i had a really beautiful moment last saturday as i was walking down the street to go teach a yoga class. i was on 8th street, a corridor of shops and restaurants, and as i approached the corner, i saw a husband and wife and their very young daughter. she was maybe 2. dressed in her fuzzy petal pink leggings, a cropped soft wool coat, and the most impossibly tiny and stylish shoes. but the beauty of this image was that this tiny girl was stopped on the sidewalk, dancing. music was being piped out onto the street from the restaurant and she was peering into the air wondering where this music was coming from, and moving, bouncing, stomping, rocking and waving her arms. she was entranced and utterly engaged and unselfconscious.
so as wonderful as this scene was, the thing i loved the most was that her parents were letting her dance. they were not pulling on her arms and trying to hurry her to the destination, which is all too often the case. “no, we don’t have time for you to look at cars, or smell flowers, or pet dogs, or touch the rough wood, or the smooth wrought iron, or the warm stones or the cold water, or dance. we need to get to point B. NOW!” the only time in our lives when we are constantly delighted with the world around us and we are forever being pulled away from it’s magic. her parents did not do this. but smiled and laughed and danced with her. no hurry to move on. i stopped as i approached them and told them how they had made my day, and i told her to never stop dancing and being delighted by the world around her.
i am a pretty magically engaged person in the world around me, but lately have felt that i have been forgetting that. missing that. this was such a sweet reminder of the magic that is always there. to listen for the music and dance like no one was watching you.
as i went to teach class, i shared this story and asked that we find our playfulness and curiosity in our yoga. we do yoga because it feels good. because we want to delight in our bodies and in our senses, not because it is a punishment that has been foisted upon us. we need to remember that. each and every day. find the joy in your life and reacquaint yourself with your inner tiny dancer.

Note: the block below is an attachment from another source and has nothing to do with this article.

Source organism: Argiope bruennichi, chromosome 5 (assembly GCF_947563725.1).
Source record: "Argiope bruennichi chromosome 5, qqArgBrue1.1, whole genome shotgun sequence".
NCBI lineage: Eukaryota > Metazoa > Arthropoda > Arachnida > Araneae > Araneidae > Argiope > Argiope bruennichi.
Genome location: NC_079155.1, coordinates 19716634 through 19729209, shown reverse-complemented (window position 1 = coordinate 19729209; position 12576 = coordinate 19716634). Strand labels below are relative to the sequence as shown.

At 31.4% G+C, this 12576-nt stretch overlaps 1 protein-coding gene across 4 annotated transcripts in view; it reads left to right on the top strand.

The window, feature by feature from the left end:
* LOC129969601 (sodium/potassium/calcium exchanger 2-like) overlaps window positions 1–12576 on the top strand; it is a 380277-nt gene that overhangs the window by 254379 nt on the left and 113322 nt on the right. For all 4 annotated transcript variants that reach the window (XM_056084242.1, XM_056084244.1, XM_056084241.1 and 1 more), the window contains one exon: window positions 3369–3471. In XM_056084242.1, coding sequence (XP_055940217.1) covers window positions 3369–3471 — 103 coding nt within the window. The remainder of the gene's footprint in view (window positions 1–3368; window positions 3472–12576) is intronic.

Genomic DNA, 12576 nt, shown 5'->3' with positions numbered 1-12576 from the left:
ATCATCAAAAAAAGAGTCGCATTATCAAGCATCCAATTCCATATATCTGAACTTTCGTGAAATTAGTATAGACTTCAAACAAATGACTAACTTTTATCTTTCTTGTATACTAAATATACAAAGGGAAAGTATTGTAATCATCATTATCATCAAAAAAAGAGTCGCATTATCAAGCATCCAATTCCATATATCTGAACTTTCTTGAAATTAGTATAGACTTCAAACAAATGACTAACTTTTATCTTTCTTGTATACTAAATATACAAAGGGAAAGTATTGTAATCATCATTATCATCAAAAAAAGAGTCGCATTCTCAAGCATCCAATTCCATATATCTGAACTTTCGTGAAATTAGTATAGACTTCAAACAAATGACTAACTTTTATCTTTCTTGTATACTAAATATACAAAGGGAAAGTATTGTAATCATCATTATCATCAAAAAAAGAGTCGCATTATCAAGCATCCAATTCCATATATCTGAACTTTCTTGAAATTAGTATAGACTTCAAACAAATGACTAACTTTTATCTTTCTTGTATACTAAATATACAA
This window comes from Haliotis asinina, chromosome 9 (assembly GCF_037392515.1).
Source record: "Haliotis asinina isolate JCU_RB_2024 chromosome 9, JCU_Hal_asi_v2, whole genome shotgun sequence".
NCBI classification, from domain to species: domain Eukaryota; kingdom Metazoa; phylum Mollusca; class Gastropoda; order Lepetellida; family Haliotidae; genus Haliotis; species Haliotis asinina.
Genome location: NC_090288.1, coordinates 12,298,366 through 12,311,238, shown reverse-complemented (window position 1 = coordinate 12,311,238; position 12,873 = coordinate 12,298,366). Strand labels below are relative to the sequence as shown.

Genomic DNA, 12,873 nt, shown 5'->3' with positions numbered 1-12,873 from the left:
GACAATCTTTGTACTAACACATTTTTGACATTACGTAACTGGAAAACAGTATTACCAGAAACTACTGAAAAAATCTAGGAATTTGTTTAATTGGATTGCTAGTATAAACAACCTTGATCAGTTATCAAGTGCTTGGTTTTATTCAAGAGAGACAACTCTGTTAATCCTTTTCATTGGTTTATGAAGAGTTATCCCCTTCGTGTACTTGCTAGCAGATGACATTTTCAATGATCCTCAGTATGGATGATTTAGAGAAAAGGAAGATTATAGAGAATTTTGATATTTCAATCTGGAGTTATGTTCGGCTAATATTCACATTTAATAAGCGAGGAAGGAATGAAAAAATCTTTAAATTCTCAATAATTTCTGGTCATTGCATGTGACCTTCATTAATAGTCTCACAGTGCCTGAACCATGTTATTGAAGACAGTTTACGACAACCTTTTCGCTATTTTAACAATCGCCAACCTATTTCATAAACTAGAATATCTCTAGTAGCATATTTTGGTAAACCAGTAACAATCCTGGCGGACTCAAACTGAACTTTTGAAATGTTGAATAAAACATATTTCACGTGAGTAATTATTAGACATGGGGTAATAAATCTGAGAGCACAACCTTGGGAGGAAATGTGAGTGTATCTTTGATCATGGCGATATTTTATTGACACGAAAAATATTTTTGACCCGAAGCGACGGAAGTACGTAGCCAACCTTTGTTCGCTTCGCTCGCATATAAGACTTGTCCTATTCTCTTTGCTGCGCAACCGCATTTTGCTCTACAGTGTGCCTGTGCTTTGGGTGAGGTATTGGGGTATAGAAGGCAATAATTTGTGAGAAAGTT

I wanted to share this blog, from a site that I like very much. This post is really timely.
It is really fascinating to me the hold that new technology has on us, and by us, I mean me. I grew up with no answering machine, let alone a cell phone. I took long road trips, as a woman, alone, with no cell phone in my hand. If I went out and about in my life, I never wondered who might be calling me and just hearing the endless ring of my home telephone. My tethered land line with a curly cord… If you weren’t home, it meant you weren’t home, which meant you were doing something else.
I have only had a cell phone for 7 years. Only been using a computer for 9…More than half of my adult life was spent without these things, and now I never leave the room without my phone in my hand….What is up with that?
Having a cell is an incredible convenience. Where is my daughter? I am late at the studio. I am at the store, do we need anything? My car is broken down, please send help. My client can’t find my house or needs to cancel at the last minute.
It serves a definite purpose, but there needs to be some balance. I am so surprised and appalled at how it has taken over my life in so many ways. Need to recalibrate.
Oh, and I too have a Samsung Galaxy S5…..so sexy…..so hard to resist…
I wish you all the best with your divorce and hope you end up being better friends.
Originally posted on Bucket List Publications:
I’ve been cheating on Darren for almost two years and it’s time I admit it to myself and the world. It’s with someone who’s a reliable, funny, genius and never leaves me feeling lost. But if you’re thinking, “What a ‘….’”, give me a minute to explain because I think you’ve been cheating too and it’s time we get a divorce.
I have been quite taken as of late with images of flower x-rays. Last year my friend Heather, made an incredible encaustic piece for me commemorating my metamorphosis thru the cancer dance. She chose some x-ray images of flowers as a nod to the array of tests I underwent. I loved seeing the delicate “bones” of the flowers. The inner architecture, the scaffolding that supports from the inside. Remembering how fragile and beautiful and delicate this life is. Enjoy.
I first came across the word “kintsukuroi” a few months ago in a blog that Tommy Rosen wrote. The pictures of these pieces of pottery were so beautiful, so much more interesting in every way. Not long after I read this article I had the first of several experiences that made me relate to this concept in my own way.
Within a week, after reading this article, I was gifted a beautiful hand thrown mug by a client of mine who is a ceramicist. It is a vibrant burnt orange color, with glistening golden veins of lacquer running through it. It became my favorite coffee cup.
A few weeks later I was having an energy session with a friend and healer and we were discussing aging as women. She told me how beautiful and glowing I looked. (her words, not mine) She said, ” Although you look much younger than you are, I can see your strength and the wisdom of your years. I see your wrinkles, but your face glows as if the lines were filled with gold…”